Youth Rise to the Challenge of Fighting Hunger through Meal Packing

May 18, 2015

By Steve Hickle, Faith Outreach Director, Stop Hunger Now

As an Iowa native, I earned my Eagle Scout medal in the Midwest and learned the value of service to others: Scouts pledge to be “helpful” and  “to help other people at all times.” I went to the 1964 National Jamboree, Scouting’s flagship event, at Valley Forge, PA, attended two national Order of the Arrow gatherings, and returned to a Jamboree at The Summit (WV) in 2013. In addition, I’ve trekked Philmont Scout Ranch’s wilderness four times and served as a chaplain in three seasons.

Outside of Scouting, I served four United Methodist appointments in North Carolina spanning thirty-seven years, the last of which lasted twenty-two years. While at that church, I was approached by a brand new organization that had formed around the dream of ending hunger. They were looking for office space for their staff of three, including the group’s founder, Ray Buchanan. Our church building would provide a home to Stop Hunger Now for over eleven years, during which time I served as board member for six years and as chair for three. Stop Hunger Now is an international hunger relief agency at work since 1998, coordinating the distribution of food and other life-saving aid to children and families in countries all over the world.

Beginning a meal packaging program in late 2005, nearly 200 million meals have been packaged solely by volunteers. The meals of rice, soy (protein), dehydrated vegetables and 23 essential vitamins and minerals (much like a standard trail meal) are distributed mainly to school feeding programs in developing countries. Meals in schools attract thousands of children to enroll in school, especially girls, giving them (and their communities) vastly improved opportunities for health, social and economic development.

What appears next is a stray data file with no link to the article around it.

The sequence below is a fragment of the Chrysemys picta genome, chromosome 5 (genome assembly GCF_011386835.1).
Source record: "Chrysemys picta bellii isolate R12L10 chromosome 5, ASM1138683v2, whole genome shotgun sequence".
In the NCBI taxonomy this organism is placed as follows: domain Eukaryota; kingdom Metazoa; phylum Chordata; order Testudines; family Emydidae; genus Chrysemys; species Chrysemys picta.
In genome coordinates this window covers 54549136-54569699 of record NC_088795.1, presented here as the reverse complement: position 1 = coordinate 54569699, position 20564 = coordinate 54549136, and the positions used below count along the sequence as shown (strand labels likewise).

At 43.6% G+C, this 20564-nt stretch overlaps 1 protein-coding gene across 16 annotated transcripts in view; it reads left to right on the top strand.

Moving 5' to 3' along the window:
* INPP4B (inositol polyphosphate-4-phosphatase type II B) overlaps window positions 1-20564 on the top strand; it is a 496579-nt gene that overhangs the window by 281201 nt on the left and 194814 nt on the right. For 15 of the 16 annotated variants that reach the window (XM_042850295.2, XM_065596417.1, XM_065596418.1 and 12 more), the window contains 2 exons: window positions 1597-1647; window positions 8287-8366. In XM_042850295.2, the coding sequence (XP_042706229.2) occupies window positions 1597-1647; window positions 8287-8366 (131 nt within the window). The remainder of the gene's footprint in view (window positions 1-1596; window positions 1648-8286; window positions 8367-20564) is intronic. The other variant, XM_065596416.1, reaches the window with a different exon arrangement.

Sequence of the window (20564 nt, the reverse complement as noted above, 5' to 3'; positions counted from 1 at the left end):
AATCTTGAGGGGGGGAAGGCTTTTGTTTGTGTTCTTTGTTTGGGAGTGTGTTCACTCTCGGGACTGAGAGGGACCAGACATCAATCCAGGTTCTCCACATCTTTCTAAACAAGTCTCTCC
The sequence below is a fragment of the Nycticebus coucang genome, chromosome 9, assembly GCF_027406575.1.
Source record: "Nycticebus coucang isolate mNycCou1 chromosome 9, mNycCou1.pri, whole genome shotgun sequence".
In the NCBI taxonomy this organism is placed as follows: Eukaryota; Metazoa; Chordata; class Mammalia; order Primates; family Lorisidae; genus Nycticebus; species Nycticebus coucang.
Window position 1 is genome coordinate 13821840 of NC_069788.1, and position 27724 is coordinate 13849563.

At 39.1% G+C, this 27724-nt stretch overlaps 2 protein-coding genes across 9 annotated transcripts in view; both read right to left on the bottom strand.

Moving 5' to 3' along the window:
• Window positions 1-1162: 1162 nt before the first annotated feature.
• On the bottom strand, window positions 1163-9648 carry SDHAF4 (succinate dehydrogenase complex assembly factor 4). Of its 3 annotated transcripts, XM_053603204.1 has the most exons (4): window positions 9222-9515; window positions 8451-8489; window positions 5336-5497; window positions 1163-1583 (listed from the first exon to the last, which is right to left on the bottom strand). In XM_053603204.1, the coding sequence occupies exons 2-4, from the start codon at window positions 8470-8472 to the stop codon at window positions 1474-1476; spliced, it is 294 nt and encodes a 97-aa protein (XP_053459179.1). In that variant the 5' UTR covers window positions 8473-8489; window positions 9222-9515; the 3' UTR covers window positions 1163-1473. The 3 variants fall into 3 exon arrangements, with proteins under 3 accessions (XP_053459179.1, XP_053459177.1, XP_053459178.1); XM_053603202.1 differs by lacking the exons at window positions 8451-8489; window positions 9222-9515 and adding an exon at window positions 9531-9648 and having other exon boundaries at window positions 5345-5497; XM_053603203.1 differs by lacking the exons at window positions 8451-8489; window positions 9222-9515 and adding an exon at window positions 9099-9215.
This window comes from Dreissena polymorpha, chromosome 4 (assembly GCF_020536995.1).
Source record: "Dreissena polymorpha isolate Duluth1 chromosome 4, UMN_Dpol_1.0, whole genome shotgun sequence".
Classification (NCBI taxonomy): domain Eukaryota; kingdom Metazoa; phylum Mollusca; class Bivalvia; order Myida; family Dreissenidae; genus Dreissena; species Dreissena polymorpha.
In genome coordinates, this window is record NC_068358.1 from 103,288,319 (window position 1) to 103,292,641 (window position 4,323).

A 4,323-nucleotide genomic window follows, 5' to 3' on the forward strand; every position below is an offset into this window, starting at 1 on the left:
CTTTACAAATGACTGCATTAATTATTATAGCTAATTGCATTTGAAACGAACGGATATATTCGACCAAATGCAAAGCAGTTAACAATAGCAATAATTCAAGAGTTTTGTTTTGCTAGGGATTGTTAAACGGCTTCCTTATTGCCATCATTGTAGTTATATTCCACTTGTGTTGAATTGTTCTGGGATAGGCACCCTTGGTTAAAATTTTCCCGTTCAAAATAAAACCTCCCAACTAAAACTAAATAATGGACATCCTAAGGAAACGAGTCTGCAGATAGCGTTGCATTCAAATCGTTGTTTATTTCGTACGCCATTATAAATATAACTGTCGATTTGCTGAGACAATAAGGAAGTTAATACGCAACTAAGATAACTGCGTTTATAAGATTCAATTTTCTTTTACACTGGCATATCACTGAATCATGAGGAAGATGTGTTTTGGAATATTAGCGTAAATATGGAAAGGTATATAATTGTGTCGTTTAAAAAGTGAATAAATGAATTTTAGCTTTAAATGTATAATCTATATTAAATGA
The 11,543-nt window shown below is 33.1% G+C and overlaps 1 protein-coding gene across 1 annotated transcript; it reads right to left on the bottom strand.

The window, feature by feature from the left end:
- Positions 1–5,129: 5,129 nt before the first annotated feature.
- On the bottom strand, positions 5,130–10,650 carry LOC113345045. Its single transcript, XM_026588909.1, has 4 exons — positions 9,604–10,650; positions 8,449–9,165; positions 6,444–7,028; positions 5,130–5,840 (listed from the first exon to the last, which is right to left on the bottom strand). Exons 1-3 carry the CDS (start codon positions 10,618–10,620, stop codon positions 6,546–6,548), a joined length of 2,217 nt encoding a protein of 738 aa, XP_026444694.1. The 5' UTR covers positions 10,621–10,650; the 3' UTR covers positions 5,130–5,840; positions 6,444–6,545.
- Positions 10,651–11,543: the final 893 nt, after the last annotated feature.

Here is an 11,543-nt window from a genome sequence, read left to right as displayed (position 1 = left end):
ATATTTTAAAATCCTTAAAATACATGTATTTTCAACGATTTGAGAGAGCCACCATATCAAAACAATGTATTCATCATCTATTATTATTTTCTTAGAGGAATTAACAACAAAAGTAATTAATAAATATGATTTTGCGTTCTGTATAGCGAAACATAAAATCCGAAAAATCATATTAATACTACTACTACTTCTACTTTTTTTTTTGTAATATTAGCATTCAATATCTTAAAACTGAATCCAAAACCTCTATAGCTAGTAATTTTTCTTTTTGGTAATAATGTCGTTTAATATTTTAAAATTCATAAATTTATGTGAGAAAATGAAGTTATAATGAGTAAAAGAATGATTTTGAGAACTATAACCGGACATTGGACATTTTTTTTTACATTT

Volunteers packing meals (Courtesy: Stop Hunger Now)

Volunteers packing meals (Courtesy: Stop Hunger Now)

It is my belief that Stop Hunger Now’s meal packaging program makes for a fine Eagle Scout project (click to view Oklahoma’s News 9 feature on now-Eagle Scout, Ray Martin’s Stop Hunger Now project). Since 2011, Requirement Number 5 has added an international option — which fits perfectly into Stop Hunger Now’s vision for a hunger-free world. There are abundant opportunities for learning leadership, planning, recruiting, funding, event management, learning about a major humanitarian issue and how to speak to and mobilize groups around it.

In recent months, Boy Scouts and also Girl Scouts have accounted for over fifty Stop Hunger Now meal packaging events. While their advancement structures differ, both are drawn to the same aspect of service in the wider world.

In addition, Boys & Girls Clubs are beginning to package meals, sometimes in “disadvantaged” communities. Typically, a corporate or civic sponsor will offer the children this experience in international outreach, where children  that they can have a direct impact on the lives of their counterparts in distant places. In U.S. communities such children are often the recipients of charity. Through meal packaging, the equation is shifting if they, despite their own need, learn that they can uplift the lives of children in developing countries. Along the way, they are often startled to learn that these children may not be able to go to school at all without such food as they are packaging. Other meal-packaging youth would include many faith groups, schools, 4-H Clubs and FFA.

Young people want to do service. Youth organizations like these are positioned to give them that opportunity and to do much good in the world.